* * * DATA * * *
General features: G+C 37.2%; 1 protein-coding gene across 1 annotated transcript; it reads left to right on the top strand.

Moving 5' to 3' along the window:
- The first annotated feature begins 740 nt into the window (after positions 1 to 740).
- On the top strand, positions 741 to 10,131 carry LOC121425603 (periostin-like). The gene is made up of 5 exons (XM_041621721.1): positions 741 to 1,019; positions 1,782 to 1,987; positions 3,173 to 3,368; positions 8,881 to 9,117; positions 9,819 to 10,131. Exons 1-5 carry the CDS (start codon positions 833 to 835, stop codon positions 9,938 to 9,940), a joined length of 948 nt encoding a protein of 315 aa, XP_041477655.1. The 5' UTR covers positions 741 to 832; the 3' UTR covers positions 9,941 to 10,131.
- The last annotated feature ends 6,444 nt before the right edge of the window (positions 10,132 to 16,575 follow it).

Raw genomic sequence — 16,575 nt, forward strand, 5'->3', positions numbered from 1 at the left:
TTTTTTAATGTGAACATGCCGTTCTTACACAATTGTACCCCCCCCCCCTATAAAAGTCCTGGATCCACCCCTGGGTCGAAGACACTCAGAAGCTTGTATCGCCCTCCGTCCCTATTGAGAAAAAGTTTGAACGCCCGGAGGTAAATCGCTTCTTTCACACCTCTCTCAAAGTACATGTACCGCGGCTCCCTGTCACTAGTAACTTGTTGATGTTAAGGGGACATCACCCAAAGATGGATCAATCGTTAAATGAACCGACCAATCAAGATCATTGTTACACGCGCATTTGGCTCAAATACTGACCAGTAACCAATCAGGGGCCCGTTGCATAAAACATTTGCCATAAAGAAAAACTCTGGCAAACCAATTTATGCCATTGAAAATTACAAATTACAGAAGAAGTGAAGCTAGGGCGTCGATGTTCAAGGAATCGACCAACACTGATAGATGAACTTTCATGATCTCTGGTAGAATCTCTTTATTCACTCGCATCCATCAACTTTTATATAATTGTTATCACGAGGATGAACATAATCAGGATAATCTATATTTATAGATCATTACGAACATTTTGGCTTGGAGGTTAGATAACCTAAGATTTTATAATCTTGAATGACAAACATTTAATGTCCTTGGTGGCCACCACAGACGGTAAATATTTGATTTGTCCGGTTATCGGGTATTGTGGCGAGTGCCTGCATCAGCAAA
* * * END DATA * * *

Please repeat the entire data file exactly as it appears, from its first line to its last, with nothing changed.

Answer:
General features: G+C 37.2%; 1 protein-coding gene across 1 annotated transcript; it reads left to right on the top strand.

Moving 5' to 3' along the window:
- The first annotated feature begins 740 nt into the window (after positions 1 to 740).
- On the top strand, positions 741 to 10,131 carry LOC121425603 (periostin-like). The gene is made up of 5 exons (XM_041621721.1): positions 741 to 1,019; positions 1,782 to 1,987; positions 3,173 to 3,368; positions 8,881 to 9,117; positions 9,819 to 10,131. Exons 1-5 carry the CDS (start codon positions 833 to 835, stop codon positions 9,938 to 9,940), a joined length of 948 nt encoding a protein of 315 aa, XP_041477655.1. The 5' UTR covers positions 741 to 832; the 3' UTR covers positions 9,941 to 10,131.
- The last annotated feature ends 6,444 nt before the right edge of the window (positions 10,132 to 16,575 follow it).

Raw genomic sequence — 16,575 nt, forward strand, 5'->3', positions numbered from 1 at the left:
TTTTTTAATGTGAACATGCCGTTCTTACACAATTGTACCCCCCCCCCCTATAAAAGTCCTGGATCCACCCCTGGGTCGAAGACACTCAGAAGCTTGTATCGCCCTCCGTCCCTATTGAGAAAAAGTTTGAACGCCCGGAGGTAAATCGCTTCTTTCACACCTCTCTCAAAGTACATGTACCGCGGCTCCCTGTCACTAGTAACTTGTTGATGTTAAGGGGACATCACCCAAAGATGGATCAATCGTTAAATGAACCGACCAATCAAGATCATTGTTACACGCGCATTTGGCTCAAATACTGACCAGTAACCAATCAGGGGCCCGTTGCATAAAACATTTGCCATAAAGAAAAACTCTGGCAAACCAATTTATGCCATTGAAAATTACAAATTACAGAAGAAGTGAAGCTAGGGCGTCGATGTTCAAGGAATCGACCAACACTGATAGATGAACTTTCATGATCTCTGGTAGAATCTCTTTATTCACTCGCATCCATCAACTTTTATATAATTGTTATCACGAGGATGAACATAATCAGGATAATCTATATTTATAGATCATTACGAACATTTTGGCTTGGAGGTTAGATAACCTAAGATTTTATAATCTTGAATGACAAACATTTAATGTCCTTGGTGGCCACCACAGACGGTAAATATTTGATTTGTCCGGTTATCGGGTATTGTGGCGAGTGCCTGCATCAGCAAA